‘Protect the Land Owner': Virginia Farmer Continues Fight Against Environmental Group

Instead of filing the same version of the conservation easement that was signed by its president and a Virginia farmer, the Piedmont Environmental Council pulled a “bait and switch” that dramatically altered the document’s terms and conditions.

That’s one of several revelations that have come to light in the past few days as Martha Boneta, the owner of Liberty Farm in Fauquier County, Va., prepares to initiate a new round of litigation against Piedmont Environmental Council, a non-profit land trust.

Boneta refiled a lawsuit Wednesday in Fauquier County Circuit Court that says the environmental group colluded with realtors and government officials to issue zoning citations against her property. This was done to force Boneta into selling her farm, she alleges in the suit.

Boneta also is considering filing a second lawsuit at the federal level against Piedmont Environmental Council.

That suit would be based on the Racketeer Influenced and Corrupt Organization Act, commonly known as RICO.

The environmental group’s inspectors and officers have overstepped their authority under the easement to the point where they have trespassed across Liberty Farm and interfered with her farming activities, Boneta alleges.

Moreover, an analysis of the discrepancies that exist between the documents underpinning the easements shows that it may be “invalid,” and “unenforceable,” she says.

Boneta bought the farm from the Piedmont Environmental Council in July 2006 with the easement already attached. On June 29, 2006, Boneta and Chris Miller, the Piedmont group’s president, signed each page of the purchase contract with the easement.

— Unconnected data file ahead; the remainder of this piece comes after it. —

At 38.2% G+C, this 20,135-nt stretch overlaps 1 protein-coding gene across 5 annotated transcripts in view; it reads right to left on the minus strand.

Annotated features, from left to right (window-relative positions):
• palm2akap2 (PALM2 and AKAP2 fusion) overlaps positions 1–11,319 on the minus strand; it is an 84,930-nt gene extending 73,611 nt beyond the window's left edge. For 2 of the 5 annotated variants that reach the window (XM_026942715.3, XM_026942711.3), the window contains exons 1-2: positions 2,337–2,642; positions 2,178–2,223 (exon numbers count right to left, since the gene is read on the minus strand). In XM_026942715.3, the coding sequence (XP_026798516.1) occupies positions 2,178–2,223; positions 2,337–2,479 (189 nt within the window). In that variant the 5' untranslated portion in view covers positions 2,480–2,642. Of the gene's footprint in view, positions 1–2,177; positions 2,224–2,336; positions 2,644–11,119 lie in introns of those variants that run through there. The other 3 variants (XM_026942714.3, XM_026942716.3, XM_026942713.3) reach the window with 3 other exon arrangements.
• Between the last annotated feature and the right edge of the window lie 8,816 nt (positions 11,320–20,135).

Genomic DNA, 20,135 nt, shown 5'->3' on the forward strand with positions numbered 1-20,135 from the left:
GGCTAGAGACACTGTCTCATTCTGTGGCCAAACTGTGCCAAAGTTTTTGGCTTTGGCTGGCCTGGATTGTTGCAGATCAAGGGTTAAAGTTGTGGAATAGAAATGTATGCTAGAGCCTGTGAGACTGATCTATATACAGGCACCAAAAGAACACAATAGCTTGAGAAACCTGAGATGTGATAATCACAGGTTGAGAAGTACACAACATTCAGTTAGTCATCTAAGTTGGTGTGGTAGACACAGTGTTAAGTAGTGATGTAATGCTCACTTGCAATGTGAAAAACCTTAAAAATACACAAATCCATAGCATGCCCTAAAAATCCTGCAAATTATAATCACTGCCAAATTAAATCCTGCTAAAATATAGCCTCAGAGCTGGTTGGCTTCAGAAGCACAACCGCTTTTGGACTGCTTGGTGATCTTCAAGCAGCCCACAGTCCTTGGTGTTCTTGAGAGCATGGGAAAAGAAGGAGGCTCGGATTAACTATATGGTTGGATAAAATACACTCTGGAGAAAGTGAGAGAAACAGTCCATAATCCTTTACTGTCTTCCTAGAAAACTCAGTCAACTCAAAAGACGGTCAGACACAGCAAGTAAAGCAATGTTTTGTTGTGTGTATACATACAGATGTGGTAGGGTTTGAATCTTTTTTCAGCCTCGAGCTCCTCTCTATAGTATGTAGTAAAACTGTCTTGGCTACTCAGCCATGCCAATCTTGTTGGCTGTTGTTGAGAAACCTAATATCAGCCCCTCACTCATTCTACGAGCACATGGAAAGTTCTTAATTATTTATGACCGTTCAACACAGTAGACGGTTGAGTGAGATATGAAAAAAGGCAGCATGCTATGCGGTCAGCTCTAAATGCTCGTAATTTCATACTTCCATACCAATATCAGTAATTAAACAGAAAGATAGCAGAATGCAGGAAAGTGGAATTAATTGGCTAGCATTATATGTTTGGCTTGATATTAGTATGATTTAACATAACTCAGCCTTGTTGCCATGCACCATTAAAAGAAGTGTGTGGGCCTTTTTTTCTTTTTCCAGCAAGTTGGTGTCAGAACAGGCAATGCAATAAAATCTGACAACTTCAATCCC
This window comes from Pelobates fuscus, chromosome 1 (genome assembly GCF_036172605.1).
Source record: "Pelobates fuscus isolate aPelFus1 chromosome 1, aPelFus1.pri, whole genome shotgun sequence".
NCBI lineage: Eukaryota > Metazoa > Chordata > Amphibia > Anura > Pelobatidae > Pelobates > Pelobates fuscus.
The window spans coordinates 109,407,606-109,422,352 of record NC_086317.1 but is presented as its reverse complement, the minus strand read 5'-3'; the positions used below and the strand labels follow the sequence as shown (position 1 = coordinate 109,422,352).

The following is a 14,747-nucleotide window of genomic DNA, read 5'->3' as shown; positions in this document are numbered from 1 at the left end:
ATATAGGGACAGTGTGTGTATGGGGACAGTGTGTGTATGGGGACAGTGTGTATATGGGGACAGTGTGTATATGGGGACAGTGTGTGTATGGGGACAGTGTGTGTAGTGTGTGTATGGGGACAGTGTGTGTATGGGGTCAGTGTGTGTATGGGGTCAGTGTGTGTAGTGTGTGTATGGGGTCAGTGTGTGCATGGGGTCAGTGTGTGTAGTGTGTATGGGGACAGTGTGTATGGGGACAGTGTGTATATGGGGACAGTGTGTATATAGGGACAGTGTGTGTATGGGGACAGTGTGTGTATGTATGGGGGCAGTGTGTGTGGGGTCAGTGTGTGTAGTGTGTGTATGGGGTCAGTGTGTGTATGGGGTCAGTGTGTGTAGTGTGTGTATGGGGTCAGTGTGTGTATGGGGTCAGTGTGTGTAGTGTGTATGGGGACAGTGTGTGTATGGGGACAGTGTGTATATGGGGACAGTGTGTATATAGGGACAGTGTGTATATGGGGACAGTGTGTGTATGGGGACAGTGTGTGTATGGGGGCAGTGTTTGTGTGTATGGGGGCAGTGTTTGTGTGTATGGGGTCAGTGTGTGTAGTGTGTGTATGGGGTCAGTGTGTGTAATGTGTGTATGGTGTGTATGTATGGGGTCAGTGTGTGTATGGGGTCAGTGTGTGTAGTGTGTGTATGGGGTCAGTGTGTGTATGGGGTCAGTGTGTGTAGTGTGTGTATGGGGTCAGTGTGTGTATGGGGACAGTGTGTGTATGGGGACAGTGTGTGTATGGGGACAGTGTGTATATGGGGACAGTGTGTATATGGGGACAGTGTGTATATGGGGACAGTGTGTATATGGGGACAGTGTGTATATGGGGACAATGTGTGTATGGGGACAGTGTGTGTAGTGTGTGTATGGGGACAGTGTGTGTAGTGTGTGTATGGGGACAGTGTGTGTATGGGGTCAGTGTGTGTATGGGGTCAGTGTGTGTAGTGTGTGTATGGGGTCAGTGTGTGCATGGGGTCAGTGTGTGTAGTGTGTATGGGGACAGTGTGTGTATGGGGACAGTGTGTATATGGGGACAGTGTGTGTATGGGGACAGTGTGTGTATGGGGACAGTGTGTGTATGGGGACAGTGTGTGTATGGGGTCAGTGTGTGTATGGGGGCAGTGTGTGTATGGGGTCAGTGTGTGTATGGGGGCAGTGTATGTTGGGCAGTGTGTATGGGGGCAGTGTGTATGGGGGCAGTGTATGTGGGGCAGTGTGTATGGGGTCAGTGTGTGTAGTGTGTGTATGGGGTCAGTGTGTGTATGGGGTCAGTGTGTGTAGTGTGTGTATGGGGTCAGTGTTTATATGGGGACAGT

But on July 26, 2006, the Piedmont Environmental Council filed the alternative easement with Fauquier County officials, without Boneta’s consent, just prior to transferring the title of the property over to her. The new agreement provides the green group with rights and privileges not in the version Boneta agreed to when she purchased the farm.

There’s more.

New evidence has emerged that appears to debunk a historical designation the Piedmont Environmental Council makes in both the signed and filed versions of the easement that says Thomas “Stonewall” Jackson, the confederate Civil War general, encamped on Boneta’s property on the evening of July 18, 1861.

Historical accounts of Jackson’s movements in and around the Paris, Va. section of Fauquier County at that time place the encampment at another location.

Oddly enough, the Piedmont Environmental Council makes a similar historical claim about Jackson’s whereabouts in the easement documents it has associated with Ovoka Farm, also located in Paris, but on a separate parcel of land from Liberty Farm.

The general couldn’t have been in both places at the same time.

Boneta has provided The Daily Signal with an “Analysis and Assessment of Damages” — prepared by an economist she hired — that details the losses she incurred as a result of the altercations and discrepancies in the easement documents.

The analysis shows that the historical claim made about the Jackson encampment inflated the real estate price of Liberty Farm well beyond its actual value.

Boneta paid $425,000 for the property in 2006. Over a two-year period, she was forced to fence off about 18 acres of the Oak Grove section of the farm — where the Piedmont Environmental Council located the Jackson encampment — which meant she could not farm in this area.